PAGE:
Scottish rapper Loki has won a top literary accolade for his first book Poverty Safari.
The performer was awarded the prestigious Orwell Prize, given to political writers, for his raw expose of poverty in Britain.
Judges described his writing as a heart-rending exploration of working class life and “the book Orwell would have wanted to win”.
The artist revealed the award has given him some legitimacy.
After building his reputation as hip-hop artist and rapper Loki, he put his experiences of growing up in Pollok, Glasgow, and his view of the opportunities denied to his community into his first book.
McGarvey has lived in extreme poverty, addiction and homelessness.
In 2015, he was employed as a rapper-in-residence at Police Scotland’s violence reduction unit.
He crowdfunded to be able to write his book, which has gained an endorsement from from author JK Rowling.
In Poverty Safari, he describes living with a violent, alcoholic mother and explores testimonies of people in deprived communities around the country.
Talking about his book, he told the BBC’s Good Morning Scotland programme: “I have felt the same frustrations I think most people feel when the society in which they live in and the conversations about that society don’t seem to align with the reality of their own experience.
“I think that helped me as a writer.
“While I do point out specific areas where I think certain policies are unhelpful, at the same time I recognise that there is a vast complexity at play where poverty is concerned.”
He said social media really helped him to understand a broader diversity of opinions which informed how he approached the book.
“As much as it might be satisfying to blame the usual suspects for every aspect of it, my experience tells me that isn’t exactly accurate.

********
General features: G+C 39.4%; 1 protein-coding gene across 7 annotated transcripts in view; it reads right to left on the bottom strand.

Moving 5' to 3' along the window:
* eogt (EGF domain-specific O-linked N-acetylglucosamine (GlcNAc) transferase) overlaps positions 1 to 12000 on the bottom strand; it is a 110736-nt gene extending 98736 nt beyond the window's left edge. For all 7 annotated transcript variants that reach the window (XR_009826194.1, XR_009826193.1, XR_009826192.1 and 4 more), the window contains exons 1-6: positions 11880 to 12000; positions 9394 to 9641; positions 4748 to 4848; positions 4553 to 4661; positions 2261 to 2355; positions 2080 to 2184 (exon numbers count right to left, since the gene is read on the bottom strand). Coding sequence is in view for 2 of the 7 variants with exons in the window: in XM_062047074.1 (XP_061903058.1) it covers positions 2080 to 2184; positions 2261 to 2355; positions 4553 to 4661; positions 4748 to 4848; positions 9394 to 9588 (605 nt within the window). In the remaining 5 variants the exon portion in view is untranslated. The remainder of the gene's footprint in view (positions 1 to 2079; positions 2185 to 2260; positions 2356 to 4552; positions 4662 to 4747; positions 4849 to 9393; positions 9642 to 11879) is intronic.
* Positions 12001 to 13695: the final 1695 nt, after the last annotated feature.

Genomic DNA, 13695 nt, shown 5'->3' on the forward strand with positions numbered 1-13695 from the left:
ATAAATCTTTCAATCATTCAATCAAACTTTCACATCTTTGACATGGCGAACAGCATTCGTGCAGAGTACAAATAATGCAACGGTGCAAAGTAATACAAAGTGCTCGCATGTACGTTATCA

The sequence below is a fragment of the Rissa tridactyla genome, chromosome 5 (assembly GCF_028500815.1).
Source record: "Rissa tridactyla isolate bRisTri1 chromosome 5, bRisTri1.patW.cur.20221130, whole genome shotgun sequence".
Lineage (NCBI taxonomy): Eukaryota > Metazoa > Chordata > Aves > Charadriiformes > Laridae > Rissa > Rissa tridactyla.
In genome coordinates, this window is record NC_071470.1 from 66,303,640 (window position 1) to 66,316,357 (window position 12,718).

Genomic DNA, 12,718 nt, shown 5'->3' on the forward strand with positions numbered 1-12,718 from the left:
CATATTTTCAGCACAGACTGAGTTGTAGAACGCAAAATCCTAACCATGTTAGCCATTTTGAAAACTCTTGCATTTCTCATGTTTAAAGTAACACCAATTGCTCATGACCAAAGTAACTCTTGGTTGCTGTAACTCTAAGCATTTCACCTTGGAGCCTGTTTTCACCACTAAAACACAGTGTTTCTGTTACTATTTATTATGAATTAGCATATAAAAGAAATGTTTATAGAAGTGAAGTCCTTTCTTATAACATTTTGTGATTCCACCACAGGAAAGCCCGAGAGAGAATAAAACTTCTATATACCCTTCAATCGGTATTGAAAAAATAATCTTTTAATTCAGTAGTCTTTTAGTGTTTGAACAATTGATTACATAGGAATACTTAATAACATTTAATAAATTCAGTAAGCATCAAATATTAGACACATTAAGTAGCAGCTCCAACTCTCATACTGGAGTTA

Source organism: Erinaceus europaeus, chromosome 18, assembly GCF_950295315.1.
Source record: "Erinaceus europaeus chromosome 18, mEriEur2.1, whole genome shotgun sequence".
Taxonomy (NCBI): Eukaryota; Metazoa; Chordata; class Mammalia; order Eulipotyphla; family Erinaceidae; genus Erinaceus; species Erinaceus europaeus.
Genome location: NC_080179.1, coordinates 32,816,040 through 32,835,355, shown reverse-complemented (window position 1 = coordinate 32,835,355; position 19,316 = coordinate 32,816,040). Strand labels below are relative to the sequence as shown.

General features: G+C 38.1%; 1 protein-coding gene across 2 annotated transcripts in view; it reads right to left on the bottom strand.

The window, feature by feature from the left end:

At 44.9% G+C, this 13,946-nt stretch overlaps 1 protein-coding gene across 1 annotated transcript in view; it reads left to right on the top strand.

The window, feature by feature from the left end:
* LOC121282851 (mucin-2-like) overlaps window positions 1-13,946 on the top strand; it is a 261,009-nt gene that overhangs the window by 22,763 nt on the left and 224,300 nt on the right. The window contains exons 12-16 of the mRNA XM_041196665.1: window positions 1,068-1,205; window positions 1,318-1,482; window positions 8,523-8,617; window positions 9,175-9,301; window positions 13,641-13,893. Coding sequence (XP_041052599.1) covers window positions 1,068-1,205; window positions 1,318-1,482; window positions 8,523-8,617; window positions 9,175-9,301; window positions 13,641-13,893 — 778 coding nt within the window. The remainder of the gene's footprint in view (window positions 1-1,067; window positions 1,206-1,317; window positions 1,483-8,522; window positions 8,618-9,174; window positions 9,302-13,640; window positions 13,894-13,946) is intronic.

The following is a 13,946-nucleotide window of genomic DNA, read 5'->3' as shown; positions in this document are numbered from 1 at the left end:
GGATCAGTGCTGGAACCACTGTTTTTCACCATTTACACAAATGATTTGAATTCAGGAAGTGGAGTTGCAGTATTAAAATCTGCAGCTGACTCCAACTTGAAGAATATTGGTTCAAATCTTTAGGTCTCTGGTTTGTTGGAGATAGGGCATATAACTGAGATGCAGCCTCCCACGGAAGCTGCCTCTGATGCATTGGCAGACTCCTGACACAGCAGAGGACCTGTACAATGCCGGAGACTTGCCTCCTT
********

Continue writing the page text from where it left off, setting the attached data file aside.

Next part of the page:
“I think one of the things that served the book well is that genuine curiosity to understand as many truths as possible. Even ones I might not want to hear.”
The Orwell Prize rewards the writing that comes closest to achieving English writer George Orwell’s ambition to “make political writing into an art”.
Each £3,000 prize was presented by Richard Blair, George Orwell’s son.
The judges were impressed by McGarvey’s offering.
Panel chairman Andrew Adonis said: “George Orwell would have loved this book. It echoes Down and Out in London and Paris and The Road to Wigan Pier.
“It is heart-rending in its life story and its account of family breakdown and poverty. But by the end there is not a scintilla of self-pity and a huge amount of optimism. It made me see the country and its social condition in a new light.”
The other winners
The Orwell Prize for Exposing Britain’s Social Evils went to ‘On the Edge’ by the Financial Times team of Sarah O’Connor, John Burn-Murdoch and Christopher Nunn.
Campbell Robb, CEO of the Joseph Rowntree Foundation, said: “On the Edge was a piece of vivid, hard-hitting journalism, combining people’s experiences, data and analytic insight to show how so many people are being locked out and left behind by the way our economy works.”
The Orwell Prize for Journalism 2018 was awarded to Carole Cadwalladr who was praised for the quality of her research and determination.
Darren McGarvey said writing Poverty Safari has opened doors for him.
“I’ve got people who’ve been following my work for a long time and who have been supportive even if they don’t particularly agree with it. But since the book came out, there has been a very satisfying shift in terms of I can sense I am now regarded by some people as legitimate.
“That’s a great position to be in because a lot of the things I want to discuss and that I’ve been talking about for years, now I’m finding a platform to express it.”
McGarvey is preparing to bring his book to the stage at the Edinburgh Fringe festival in August.